SCOTS journalist Andrew Marr is at the centre of a new BBC probe over 'bias' after telling millions of his viewers that those who are not interested in the funeral of the Duke of Edinburgh are "wrong".

Some 234 complaints have been lodged about the April 18 edition of Mr Marr's Sunday morning show claiming "bias in favour of the Royal Family".

The complaints centre around the Glasgow-born journalist and author's monlogue in which he commented on the level of interest shown in the Duke of Edinburgh's funeral.

The BBC has already defended the level of coverage of the Prince Philip's funeral and the suspension of programming that was decided on on the day of his death.

Mr Marr in opening his politics show said: "One story really only on all the front pages, and one thought, 'The Queen left alone, Alone in her Grief', says the Sunday People.

"I'm not going to share all this on the front pages, because basically they have the same idea.

"I say to anyone who is not interested in yesterday's funeral, two things.

"First, you're wrong. There's a lot to reflect on and a lot to learn.

"And second, avoid the Sunday papers."

One complainer said: "Ridiculous. No doubt it is big news, but quite a few people are republicans and don't believe we should have a royal family. That is a perfectly legitimate view - what a patronising thing to say."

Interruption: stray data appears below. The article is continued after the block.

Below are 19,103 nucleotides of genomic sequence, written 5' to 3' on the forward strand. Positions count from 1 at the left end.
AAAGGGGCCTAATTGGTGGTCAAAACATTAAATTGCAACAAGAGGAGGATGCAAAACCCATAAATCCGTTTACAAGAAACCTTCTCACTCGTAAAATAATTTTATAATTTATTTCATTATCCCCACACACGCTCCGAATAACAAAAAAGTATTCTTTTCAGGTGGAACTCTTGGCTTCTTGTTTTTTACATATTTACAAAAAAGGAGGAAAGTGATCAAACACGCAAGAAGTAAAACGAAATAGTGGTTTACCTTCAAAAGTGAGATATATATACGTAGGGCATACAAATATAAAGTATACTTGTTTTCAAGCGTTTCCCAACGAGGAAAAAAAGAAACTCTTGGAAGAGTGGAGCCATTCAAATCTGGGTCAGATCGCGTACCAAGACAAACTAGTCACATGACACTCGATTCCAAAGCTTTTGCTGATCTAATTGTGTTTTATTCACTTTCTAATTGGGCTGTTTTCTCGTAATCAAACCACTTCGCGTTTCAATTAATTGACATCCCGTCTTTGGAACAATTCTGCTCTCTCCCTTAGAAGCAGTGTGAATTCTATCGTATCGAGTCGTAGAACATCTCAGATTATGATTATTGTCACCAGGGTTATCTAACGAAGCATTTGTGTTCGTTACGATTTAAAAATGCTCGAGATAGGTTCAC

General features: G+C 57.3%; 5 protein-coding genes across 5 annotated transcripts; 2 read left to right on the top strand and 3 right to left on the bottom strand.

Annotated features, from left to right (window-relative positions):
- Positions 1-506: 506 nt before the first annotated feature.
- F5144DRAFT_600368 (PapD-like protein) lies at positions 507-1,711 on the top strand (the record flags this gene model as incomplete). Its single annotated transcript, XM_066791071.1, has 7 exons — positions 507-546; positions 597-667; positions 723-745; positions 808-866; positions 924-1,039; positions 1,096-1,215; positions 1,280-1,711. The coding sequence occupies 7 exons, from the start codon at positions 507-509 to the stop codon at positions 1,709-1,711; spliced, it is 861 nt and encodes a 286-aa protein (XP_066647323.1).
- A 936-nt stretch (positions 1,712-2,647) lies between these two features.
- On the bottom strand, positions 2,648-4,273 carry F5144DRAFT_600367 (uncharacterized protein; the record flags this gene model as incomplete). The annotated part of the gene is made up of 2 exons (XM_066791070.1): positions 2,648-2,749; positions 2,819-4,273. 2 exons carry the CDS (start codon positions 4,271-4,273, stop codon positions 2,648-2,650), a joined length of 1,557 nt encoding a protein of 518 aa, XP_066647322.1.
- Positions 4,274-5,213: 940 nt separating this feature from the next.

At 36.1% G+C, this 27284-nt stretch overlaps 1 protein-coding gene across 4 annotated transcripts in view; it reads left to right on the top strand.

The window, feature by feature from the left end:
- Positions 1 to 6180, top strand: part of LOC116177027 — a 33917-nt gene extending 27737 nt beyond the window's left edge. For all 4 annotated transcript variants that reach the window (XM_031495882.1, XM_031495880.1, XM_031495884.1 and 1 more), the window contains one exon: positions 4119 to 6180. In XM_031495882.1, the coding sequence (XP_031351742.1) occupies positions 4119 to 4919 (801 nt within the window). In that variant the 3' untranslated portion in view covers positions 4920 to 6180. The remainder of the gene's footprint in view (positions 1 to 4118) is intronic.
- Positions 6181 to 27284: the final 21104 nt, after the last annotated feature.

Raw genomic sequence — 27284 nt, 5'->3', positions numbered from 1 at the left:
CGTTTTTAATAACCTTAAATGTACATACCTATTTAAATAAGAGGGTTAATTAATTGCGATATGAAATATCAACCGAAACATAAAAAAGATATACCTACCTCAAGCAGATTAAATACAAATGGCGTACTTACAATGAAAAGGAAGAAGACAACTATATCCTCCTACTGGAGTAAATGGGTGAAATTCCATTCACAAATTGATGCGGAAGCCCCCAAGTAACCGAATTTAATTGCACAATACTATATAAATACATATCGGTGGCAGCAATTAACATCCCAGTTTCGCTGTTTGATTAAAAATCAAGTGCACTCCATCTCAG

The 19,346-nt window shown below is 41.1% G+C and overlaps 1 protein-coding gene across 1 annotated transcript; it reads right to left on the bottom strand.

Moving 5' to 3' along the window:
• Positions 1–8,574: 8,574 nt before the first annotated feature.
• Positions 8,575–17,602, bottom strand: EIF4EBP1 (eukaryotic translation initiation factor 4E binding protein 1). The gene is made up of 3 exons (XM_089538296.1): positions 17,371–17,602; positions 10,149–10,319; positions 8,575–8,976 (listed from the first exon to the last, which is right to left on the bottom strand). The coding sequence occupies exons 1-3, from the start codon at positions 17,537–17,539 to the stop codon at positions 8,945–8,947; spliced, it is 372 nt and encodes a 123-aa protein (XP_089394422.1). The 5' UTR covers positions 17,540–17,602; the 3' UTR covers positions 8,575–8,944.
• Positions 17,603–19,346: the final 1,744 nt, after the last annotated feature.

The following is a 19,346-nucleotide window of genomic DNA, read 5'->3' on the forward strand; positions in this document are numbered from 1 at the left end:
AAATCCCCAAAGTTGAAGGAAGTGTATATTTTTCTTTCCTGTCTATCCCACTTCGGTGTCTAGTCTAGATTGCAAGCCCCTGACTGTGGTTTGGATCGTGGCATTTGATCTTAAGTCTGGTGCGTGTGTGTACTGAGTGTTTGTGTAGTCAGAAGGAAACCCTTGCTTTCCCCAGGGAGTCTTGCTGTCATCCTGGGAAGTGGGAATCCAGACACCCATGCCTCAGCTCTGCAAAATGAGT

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Another who tweeted Mr Marr said: "Who do you think you are exactly having the right to say people not interested in the royal funeral yesterday are wrong?! It’s not your call to make, it’s family tragedy, of course, but so many have lost their loved ones. We don’t need someone like you judge us."

The Herald:

The Duke of Edinburgh was buried beneath St George’s Chapel at Windsor Castle on Saturday, April 17, with 11 million people tuning in to watch the coverage, led by broadcaster Huw Edwards, on the BBC alone.

But having had to open a complaints line about the extent of coverage of Prince Philip's death, the BBC was also hit with complaints over the coverage of Prince Philip’s funeral after dedicating six hours of its schedule to the service.

The BBC received 110,000 complaints about its coverage on the day of the duke's death, after it cleared its schedules and put mirrored coverage on BBC One, BBC Two and its News Channel.

The complaints about the extent of the coverage of the Duke of Edinburgh's death was the highest number ever published in the UK about television programming and made coverage of Philip's death the most complained-about piece of programming in BBC history.

The MasterChef final, The One Show, Have I Got News For You and The Graham Norton Show were all dropped for programming dedicated to the royal instead. The BBC was forced to set up a complaints board solely for backlash against the level of coverage.

BBC Two did not air coverage of the funeral, instead showing the Snooker World Championship.

BBC4 halted live coverage of the France vs England women's football international and diverted viewers to the BBC iPlayer, where it was available. In its place was a caption, and audio and video of fans cheering.